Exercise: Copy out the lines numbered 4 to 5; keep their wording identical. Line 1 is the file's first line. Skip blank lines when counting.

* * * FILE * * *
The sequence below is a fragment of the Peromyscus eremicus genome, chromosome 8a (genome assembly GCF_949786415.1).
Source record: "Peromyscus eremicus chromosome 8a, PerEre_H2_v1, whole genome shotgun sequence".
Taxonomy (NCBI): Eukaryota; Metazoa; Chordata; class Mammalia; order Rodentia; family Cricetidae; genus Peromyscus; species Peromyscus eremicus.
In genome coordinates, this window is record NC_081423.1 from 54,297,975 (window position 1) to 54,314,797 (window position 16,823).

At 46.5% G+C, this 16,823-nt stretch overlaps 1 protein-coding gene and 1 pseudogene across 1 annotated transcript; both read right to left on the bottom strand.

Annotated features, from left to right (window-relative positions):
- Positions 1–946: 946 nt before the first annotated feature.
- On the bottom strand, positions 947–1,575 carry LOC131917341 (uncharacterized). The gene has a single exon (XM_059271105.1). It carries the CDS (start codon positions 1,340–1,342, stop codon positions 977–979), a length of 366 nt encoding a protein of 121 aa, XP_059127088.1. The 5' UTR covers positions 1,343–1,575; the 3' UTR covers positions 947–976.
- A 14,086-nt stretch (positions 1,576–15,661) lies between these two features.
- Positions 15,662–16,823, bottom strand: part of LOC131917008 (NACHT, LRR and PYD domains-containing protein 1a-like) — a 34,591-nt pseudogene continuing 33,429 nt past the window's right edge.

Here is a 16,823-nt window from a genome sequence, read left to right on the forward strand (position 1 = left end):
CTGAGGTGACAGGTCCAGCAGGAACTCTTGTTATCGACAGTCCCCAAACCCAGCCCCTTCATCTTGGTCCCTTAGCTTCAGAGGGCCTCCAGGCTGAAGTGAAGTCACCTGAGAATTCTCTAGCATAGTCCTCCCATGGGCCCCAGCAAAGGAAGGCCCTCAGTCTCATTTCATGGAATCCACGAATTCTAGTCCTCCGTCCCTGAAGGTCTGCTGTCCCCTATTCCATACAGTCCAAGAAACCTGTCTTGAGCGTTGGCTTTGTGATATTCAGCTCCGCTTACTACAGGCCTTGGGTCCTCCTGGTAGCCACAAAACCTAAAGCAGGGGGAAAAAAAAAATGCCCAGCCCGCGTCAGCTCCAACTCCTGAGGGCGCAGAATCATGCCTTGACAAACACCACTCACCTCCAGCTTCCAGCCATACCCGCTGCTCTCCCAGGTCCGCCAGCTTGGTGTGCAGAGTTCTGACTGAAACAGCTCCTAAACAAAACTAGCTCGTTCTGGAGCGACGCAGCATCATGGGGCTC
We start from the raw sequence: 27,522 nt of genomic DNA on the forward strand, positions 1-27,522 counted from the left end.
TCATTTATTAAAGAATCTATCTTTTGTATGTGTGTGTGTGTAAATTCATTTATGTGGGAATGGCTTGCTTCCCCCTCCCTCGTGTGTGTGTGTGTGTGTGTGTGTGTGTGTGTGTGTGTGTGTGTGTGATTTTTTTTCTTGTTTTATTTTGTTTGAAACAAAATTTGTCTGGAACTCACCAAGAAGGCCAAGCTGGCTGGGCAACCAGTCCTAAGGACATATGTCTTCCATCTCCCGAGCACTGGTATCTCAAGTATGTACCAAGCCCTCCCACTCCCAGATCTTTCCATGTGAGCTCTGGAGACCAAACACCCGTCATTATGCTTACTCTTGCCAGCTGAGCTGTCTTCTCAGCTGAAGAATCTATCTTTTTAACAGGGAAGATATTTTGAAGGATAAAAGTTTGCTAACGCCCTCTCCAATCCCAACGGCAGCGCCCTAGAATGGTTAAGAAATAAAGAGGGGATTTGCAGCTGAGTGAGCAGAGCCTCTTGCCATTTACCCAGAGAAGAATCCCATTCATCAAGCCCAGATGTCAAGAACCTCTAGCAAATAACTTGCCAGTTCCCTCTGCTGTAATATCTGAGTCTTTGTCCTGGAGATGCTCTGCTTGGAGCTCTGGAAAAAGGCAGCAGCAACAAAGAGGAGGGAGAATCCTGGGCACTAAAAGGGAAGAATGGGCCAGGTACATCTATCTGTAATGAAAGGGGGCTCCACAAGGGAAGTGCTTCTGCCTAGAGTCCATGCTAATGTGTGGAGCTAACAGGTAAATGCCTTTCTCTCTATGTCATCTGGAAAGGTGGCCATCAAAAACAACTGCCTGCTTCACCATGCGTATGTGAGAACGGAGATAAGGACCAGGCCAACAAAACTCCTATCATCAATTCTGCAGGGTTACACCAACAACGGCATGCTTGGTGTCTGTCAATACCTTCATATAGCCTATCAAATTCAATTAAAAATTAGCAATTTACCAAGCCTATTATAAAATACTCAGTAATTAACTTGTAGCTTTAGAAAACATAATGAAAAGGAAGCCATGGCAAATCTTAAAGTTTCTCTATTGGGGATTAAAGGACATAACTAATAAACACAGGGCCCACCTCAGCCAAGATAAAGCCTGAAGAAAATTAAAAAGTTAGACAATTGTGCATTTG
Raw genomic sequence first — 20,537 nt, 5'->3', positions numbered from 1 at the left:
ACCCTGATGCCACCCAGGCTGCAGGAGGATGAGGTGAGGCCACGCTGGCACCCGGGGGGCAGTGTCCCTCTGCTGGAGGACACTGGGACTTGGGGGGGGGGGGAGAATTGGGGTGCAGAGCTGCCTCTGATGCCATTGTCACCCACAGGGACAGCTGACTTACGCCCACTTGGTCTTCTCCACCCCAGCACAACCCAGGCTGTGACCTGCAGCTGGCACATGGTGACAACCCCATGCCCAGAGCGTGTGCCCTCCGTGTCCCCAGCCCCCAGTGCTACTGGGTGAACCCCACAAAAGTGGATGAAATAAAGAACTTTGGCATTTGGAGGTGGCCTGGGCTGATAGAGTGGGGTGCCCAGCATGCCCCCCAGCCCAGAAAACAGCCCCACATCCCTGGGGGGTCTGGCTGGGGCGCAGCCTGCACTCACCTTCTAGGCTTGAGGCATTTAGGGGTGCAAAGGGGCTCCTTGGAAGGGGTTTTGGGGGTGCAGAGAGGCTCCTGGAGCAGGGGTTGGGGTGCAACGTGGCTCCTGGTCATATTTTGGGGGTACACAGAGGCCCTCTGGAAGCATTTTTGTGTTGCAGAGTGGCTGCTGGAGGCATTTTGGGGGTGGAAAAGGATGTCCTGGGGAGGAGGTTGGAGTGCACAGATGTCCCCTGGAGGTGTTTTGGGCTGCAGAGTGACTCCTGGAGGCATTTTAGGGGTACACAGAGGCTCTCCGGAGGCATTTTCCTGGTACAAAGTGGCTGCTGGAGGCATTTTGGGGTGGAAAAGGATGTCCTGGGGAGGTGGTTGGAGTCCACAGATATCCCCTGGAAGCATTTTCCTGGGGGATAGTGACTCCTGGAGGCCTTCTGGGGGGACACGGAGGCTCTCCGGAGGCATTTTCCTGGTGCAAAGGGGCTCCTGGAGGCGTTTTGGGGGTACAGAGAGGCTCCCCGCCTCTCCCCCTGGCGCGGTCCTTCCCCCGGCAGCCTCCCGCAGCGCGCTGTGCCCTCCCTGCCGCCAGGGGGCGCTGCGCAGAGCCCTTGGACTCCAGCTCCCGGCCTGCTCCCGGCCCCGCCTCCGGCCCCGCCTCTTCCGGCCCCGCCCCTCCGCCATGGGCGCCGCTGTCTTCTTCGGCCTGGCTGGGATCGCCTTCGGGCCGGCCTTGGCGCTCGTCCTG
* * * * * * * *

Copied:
In genome coordinates, this window is record NC_081423.1 from 54,297,975 (window position 1) to 54,314,797 (window position 16,823).

At 46.5% G+C, this 16,823-nt stretch overlaps 1 protein-coding gene and 1 pseudogene across 1 annotated transcript; both read right to left on the bottom strand.